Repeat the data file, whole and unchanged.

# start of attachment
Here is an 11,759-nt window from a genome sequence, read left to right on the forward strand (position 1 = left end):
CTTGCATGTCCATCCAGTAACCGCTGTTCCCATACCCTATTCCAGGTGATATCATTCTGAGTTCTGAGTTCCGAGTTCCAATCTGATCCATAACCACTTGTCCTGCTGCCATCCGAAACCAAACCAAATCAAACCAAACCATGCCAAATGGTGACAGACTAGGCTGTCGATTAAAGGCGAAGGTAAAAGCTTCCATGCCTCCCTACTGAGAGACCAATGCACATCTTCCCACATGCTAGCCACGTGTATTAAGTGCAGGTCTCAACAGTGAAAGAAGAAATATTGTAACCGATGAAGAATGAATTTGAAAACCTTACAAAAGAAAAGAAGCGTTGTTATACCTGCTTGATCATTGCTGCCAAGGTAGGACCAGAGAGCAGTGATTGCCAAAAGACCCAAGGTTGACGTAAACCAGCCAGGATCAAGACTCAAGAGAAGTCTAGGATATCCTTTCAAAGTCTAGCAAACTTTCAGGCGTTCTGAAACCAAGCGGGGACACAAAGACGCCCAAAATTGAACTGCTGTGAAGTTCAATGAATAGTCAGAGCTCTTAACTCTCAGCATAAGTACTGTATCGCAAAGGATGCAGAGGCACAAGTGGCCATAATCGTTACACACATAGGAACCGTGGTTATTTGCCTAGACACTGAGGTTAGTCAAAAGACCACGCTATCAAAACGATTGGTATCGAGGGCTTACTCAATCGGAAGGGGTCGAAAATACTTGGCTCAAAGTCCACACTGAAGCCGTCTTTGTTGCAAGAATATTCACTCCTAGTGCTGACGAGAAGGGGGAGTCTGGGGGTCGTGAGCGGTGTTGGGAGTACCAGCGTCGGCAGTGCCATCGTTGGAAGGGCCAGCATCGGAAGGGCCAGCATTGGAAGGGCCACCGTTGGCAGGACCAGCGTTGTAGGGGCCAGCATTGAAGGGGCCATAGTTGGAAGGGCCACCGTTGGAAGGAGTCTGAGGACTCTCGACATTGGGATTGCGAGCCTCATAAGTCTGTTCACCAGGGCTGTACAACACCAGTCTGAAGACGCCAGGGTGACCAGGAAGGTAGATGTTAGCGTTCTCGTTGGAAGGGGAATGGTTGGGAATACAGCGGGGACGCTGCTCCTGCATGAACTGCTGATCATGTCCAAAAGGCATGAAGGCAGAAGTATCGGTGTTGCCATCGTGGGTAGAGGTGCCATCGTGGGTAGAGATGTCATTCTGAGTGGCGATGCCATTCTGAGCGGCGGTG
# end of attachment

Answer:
Here is an 11,759-nt window from a genome sequence, read left to right on the forward strand (position 1 = left end):
CTTGCATGTCCATCCAGTAACCGCTGTTCCCATACCCTATTCCAGGTGATATCATTCTGAGTTCTGAGTTCCGAGTTCCAATCTGATCCATAACCACTTGTCCTGCTGCCATCCGAAACCAAACCAAATCAAACCAAACCATGCCAAATGGTGACAGACTAGGCTGTCGATTAAAGGCGAAGGTAAAAGCTTCCATGCCTCCCTACTGAGAGACCAATGCACATCTTCCCACATGCTAGCCACGTGTATTAAGTGCAGGTCTCAACAGTGAAAGAAGAAATATTGTAACCGATGAAGAATGAATTTGAAAACCTTACAAAAGAAAAGAAGCGTTGTTATACCTGCTTGATCATTGCTGCCAAGGTAGGACCAGAGAGCAGTGATTGCCAAAAGACCCAAGGTTGACGTAAACCAGCCAGGATCAAGACTCAAGAGAAGTCTAGGATATCCTTTCAAAGTCTAGCAAACTTTCAGGCGTTCTGAAACCAAGCGGGGACACAAAGACGCCCAAAATTGAACTGCTGTGAAGTTCAATGAATAGTCAGAGCTCTTAACTCTCAGCATAAGTACTGTATCGCAAAGGATGCAGAGGCACAAGTGGCCATAATCGTTACACACATAGGAACCGTGGTTATTTGCCTAGACACTGAGGTTAGTCAAAAGACCACGCTATCAAAACGATTGGTATCGAGGGCTTACTCAATCGGAAGGGGTCGAAAATACTTGGCTCAAAGTCCACACTGAAGCCGTCTTTGTTGCAAGAATATTCACTCCTAGTGCTGACGAGAAGGGGGAGTCTGGGGGTCGTGAGCGGTGTTGGGAGTACCAGCGTCGGCAGTGCCATCGTTGGAAGGGCCAGCATCGGAAGGGCCAGCATTGGAAGGGCCACCGTTGGCAGGACCAGCGTTGTAGGGGCCAGCATTGAAGGGGCCATAGTTGGAAGGGCCACCGTTGGAAGGAGTCTGAGGACTCTCGACATTGGGATTGCGAGCCTCATAAGTCTGTTCACCAGGGCTGTACAACACCAGTCTGAAGACGCCAGGGTGACCAGGAAGGTAGATGTTAGCGTTCTCGTTGGAAGGGGAATGGTTGGGAATACAGCGGGGACGCTGCTCCTGCATGAACTGCTGATCATGTCCAAAAGGCATGAAGGCAGAAGTATCGGTGTTGCCATCGTGGGTAGAGGTGCCATCGTGGGTAGAGATGTCATTCTGAGTGGCGATGCCATTCTGAGCGGCGGTG